My main goal in utilizing CBOX was outreach; instead of being trapped in the cul-de-sac, I wanted students to see their projects emerging within larger discussions and communities, thus allowing them to reflect on their place in, and relationship with, the humanities in general (though any discipline could easily employ CBOX to good effect). For example, I ran an entire course through CBOX instead of D2L (which my university system contracts with), while at the same time I and other instructors were developing additional material for our site, called the UWGB Commons for the Digital and Public Humanities.

UWGB Commons Site

Figure 4: UWGB Commons Site

As my students began publishing their blog posts in response to course texts, the CBOX platform allowed them to see their work not in isolation, but published alongside digital projects from German and History courses, a faculty project on the Oneida language, and listings for community events involving campus faculty and students. I cannot overemphasize the positive effect that publishing class work instead of merely “turning it in” has on students. Using CBOX, my students put their work into the world in a way that made it real, available, and networked; in other words, a good portion of our academic work shifted from private practice to public practice.

The centrality and accessibility of CBOX provided a coherent showcase for student and faculty projects — in my case, work specific to digital humanities — to people outside the university. It’s clear that the “value of the humanities” is always a hot topic, and since creating the UWGB Commons, I have had more requests for information about the work we are doing. Because CBOX allowed my students to create and post project suites connected to our readings, author Stephen Graham Jones unexpectedly linked to my students’ work on his novel from his author site. Needless to say, this was a great thrill for my class, and the CBOX platform is largely responsible for that visibility — in a previous version of the course, that work was inaccessible because it was dispersed across D2L, MediaWiki, GoogleSites, and standard Word documents. CBOX has also helped us promote our school’s humanities program, as the public nature of the site has led to new contacts with humanities-based grant offices; the first line of such emails usually reads, “I’ve been spending some time exploring your Commons site.” Unlike any other software I have used in my teaching, CBOX has facilitated more fluid connections between all of my goals, from process to product and beyond.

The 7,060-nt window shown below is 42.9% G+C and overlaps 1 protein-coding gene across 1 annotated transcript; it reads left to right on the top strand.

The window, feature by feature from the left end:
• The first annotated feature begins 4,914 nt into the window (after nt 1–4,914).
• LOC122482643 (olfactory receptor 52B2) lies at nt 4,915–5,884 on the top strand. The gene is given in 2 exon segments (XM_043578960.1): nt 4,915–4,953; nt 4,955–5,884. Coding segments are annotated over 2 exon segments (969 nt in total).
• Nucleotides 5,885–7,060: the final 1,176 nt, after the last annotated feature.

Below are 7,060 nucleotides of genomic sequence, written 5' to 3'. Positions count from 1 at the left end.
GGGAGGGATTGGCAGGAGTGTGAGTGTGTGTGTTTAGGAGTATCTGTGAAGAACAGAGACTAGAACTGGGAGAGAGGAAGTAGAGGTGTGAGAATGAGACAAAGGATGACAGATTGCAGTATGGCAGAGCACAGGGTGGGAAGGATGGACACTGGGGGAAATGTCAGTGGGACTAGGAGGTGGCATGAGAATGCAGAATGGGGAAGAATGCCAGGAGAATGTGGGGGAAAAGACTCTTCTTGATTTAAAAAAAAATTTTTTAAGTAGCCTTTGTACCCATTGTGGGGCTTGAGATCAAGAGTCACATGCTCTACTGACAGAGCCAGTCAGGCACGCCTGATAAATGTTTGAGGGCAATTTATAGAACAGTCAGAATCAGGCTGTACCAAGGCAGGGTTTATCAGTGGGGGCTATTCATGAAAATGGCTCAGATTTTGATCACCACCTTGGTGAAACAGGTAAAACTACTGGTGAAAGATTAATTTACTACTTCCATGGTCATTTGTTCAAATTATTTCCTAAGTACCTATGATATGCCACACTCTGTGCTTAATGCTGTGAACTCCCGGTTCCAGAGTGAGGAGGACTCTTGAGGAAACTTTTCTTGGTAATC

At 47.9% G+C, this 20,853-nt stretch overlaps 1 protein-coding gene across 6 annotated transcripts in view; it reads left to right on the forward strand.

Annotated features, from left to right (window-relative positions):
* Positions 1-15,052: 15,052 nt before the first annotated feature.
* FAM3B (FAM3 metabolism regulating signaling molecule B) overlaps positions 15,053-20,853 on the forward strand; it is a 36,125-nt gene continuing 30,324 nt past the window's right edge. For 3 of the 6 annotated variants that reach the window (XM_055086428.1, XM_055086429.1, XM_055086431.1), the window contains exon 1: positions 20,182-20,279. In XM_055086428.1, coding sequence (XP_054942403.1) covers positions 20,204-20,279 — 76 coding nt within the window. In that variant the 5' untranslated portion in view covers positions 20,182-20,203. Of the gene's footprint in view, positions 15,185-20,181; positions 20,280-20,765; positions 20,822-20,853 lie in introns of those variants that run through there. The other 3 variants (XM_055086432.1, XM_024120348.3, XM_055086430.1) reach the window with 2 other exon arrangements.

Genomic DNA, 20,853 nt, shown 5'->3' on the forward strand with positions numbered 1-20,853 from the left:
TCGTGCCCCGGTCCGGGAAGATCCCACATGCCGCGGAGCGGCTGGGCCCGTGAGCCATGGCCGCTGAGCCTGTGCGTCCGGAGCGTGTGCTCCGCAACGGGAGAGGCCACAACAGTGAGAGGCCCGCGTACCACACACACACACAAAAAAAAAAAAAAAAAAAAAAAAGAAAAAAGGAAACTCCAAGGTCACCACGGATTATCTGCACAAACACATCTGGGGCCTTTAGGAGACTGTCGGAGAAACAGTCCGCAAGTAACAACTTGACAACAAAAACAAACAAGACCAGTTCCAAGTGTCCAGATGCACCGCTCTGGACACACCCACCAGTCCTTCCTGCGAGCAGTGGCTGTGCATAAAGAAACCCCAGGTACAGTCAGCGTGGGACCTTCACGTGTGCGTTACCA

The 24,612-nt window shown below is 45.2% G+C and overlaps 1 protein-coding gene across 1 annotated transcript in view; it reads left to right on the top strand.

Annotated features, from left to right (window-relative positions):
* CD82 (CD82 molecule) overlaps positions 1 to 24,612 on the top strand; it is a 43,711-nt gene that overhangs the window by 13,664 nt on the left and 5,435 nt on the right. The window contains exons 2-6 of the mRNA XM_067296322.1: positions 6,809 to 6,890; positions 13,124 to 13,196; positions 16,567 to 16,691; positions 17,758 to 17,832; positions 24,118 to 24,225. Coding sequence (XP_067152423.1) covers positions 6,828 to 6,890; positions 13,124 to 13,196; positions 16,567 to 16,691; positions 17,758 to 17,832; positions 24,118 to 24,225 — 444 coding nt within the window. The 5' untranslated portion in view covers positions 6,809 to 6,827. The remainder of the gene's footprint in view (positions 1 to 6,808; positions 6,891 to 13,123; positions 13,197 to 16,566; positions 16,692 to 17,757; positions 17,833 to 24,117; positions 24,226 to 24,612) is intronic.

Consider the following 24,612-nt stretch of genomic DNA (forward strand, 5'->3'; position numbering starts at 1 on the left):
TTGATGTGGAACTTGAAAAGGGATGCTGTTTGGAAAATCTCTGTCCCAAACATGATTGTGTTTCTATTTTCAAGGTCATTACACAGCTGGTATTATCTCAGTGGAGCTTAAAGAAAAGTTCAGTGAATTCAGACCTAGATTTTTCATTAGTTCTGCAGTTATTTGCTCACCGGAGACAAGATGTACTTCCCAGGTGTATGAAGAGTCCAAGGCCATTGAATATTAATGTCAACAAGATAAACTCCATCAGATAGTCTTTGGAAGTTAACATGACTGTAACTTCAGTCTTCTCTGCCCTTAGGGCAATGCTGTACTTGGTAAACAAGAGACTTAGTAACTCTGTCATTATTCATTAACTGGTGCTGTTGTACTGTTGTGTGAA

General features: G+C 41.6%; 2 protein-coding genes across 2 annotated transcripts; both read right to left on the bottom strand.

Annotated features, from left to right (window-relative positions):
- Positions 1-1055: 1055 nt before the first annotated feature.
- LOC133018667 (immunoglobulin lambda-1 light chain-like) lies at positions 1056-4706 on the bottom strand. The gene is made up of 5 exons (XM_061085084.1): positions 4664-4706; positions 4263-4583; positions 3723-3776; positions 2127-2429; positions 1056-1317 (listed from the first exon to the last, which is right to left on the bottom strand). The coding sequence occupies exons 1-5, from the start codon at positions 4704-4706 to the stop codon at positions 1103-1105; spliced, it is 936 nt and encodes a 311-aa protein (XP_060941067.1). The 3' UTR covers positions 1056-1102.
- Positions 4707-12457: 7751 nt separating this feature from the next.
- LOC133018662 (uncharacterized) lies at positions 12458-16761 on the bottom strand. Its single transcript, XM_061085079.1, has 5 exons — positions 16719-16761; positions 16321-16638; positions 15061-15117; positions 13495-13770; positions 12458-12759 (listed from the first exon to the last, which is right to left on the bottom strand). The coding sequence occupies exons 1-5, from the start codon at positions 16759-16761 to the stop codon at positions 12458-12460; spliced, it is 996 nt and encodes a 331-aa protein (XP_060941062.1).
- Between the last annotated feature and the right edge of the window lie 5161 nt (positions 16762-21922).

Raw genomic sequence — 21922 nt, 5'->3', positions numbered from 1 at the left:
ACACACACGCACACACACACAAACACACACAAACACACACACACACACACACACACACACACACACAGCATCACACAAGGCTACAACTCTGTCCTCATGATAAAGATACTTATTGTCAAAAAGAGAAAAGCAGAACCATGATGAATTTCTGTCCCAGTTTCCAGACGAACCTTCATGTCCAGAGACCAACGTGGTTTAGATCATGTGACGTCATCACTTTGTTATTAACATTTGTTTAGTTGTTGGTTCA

With any software platform there are logistical concerns, but CBOX has presented me with very few problems. Their support forums are busy and responsive, with both the creators and the user community cooperating to provide assistance. Because CBOX uses the BuddyPress plugin, the standard WordPress dashboard does become more diffuse and complicated, but if this minor inconvenience is what I have to deal with while reaping the benefits of this robust and still-developing tool, then I’ll gladly take it.

About Chuck Rybak

Chuck Rybak lives in Wisconsin and is currently an Associate Professor of English and Humanistic Studies at the University of Wisconsin—Green Bay, where he teaches the humanities, literature, and creative writing. He is the author of two chapbooks, Nickel and Diming My Way Through and Liketown. His full-length collection, Tongue and Groove, was released in 2007 by Main Street Rag. Poems of his have appeared in The Cincinnati Review; Pebble Lake Review; War, Literature & the Arts; The Ledge; Southern Poetry Review; Verse Wisconsin; and other journals. His new book, /war, was released by Main Street Rag in 2013.